I have a website that I am making. It uses roughly 255 img tags on one page (don't worry, I know what I am doing). Most of these images are from just a few image files.

Basically, that means that most of the images that are shown on the webpage come from just a few image files, so there aren't too many requests made from the browser. That means that there is a lot of copied and pasted code.

These image files are saved on a server, and I don't want to use too much bandwidth in the process of making my website.

So will this webpage completely eat my bandwidth with all the 255 repeated img tags on the page, but with only 8 or nine real image files?

1 Answer 1


By default, once a image is loaded it will be cached by the browser. Every additional request for this (exact) image url will be delivered out of the browser cache.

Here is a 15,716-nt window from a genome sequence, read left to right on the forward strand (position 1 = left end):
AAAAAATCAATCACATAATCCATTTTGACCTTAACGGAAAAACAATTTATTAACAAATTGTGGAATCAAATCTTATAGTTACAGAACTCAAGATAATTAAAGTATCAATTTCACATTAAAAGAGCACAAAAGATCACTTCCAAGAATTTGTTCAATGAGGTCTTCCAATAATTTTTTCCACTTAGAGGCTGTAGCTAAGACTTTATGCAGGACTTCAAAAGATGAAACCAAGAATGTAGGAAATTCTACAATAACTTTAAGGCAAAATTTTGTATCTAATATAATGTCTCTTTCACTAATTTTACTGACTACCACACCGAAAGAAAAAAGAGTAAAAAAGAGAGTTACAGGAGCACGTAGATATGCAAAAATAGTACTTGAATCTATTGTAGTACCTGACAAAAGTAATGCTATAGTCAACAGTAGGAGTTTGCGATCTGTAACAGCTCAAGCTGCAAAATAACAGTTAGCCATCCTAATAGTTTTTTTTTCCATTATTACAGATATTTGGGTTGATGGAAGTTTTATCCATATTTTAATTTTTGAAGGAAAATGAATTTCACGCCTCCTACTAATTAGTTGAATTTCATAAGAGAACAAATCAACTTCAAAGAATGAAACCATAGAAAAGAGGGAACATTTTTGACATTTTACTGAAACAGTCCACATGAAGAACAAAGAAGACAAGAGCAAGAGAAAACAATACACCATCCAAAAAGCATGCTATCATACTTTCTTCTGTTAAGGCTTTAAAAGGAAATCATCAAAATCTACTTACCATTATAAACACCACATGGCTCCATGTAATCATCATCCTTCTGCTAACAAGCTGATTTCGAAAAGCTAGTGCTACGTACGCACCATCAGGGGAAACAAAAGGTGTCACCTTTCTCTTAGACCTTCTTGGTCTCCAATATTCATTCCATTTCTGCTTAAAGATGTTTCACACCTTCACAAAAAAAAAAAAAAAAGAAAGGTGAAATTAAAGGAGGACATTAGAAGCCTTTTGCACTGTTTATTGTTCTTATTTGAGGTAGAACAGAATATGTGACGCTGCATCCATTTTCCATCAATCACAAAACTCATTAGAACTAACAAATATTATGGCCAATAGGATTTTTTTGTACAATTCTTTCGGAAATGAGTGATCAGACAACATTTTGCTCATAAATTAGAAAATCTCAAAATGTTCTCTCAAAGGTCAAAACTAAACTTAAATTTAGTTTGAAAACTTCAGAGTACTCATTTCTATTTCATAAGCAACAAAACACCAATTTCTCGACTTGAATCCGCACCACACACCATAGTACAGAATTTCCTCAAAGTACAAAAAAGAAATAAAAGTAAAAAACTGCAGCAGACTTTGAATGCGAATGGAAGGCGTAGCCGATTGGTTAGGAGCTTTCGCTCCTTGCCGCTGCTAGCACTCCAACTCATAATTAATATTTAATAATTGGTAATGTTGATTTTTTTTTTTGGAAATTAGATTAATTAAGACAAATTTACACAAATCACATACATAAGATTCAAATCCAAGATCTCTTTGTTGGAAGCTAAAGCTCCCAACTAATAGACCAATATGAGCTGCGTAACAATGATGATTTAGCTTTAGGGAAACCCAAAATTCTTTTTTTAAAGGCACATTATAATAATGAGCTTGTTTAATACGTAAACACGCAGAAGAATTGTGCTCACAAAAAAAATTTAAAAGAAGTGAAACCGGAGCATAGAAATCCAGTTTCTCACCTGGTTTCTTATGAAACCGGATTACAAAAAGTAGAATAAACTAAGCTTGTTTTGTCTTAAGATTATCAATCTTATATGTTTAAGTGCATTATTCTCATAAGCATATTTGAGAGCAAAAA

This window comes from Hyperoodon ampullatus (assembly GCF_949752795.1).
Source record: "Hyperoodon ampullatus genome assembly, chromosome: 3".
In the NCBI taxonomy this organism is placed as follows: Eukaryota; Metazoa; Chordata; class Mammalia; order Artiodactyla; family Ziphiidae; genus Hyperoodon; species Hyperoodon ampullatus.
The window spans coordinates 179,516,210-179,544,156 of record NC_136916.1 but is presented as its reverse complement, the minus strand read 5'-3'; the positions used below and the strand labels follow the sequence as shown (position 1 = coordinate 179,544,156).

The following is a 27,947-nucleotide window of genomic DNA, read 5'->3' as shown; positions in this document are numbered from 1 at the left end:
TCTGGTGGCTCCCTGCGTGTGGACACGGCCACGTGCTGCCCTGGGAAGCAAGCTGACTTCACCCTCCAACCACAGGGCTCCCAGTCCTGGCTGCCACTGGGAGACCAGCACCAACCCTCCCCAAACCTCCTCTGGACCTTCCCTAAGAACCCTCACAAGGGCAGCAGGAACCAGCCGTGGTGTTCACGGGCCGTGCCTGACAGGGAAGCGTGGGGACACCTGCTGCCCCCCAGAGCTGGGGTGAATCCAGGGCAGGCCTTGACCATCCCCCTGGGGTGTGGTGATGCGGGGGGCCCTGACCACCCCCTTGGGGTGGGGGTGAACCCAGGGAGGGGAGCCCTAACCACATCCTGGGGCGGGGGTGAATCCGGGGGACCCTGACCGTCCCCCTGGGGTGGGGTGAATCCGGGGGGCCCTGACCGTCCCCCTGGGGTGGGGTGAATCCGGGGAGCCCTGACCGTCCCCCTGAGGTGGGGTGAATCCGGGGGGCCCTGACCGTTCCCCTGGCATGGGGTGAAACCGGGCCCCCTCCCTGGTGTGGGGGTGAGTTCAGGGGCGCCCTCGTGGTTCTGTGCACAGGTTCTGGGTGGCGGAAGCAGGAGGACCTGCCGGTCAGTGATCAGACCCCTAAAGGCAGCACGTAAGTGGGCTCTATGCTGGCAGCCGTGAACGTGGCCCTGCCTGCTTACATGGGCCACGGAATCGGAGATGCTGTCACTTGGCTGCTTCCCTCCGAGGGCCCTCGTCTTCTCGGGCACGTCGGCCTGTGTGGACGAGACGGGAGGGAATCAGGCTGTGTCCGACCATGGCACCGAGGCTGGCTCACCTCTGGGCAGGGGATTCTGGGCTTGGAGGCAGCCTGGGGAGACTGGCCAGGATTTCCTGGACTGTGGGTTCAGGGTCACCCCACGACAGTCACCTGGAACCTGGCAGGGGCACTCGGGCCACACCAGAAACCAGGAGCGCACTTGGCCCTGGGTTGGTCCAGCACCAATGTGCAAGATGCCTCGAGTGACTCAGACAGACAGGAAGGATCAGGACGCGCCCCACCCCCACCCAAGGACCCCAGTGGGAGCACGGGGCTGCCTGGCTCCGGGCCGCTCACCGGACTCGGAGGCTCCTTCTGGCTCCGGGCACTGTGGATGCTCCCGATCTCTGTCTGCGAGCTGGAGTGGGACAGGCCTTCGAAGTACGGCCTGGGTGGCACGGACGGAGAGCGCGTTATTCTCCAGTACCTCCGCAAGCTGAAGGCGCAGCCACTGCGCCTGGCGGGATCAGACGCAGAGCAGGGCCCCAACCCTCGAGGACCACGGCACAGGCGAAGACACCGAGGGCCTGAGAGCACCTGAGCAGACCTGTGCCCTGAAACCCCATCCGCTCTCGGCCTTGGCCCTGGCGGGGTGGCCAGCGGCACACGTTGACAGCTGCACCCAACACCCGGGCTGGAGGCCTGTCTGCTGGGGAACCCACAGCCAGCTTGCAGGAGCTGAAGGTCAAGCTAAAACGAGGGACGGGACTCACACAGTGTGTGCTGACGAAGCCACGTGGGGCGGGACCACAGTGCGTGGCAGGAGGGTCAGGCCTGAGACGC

Example: 250 Image tags with just 10 unique image urls. This will only waste the traffic of the size of these 10 images.

You can check that easily by hitting the developer tools of your browser (F12) -> network traffic.

  • What conditions would cause behavior other than this default? Jul 28, 2020 at 15:22
  • A very simple and effective way to change the default caching behavior is to "modify" the ETags by using a simple .htaccess file.
    – Marius
    Jul 28, 2020 at 16:03

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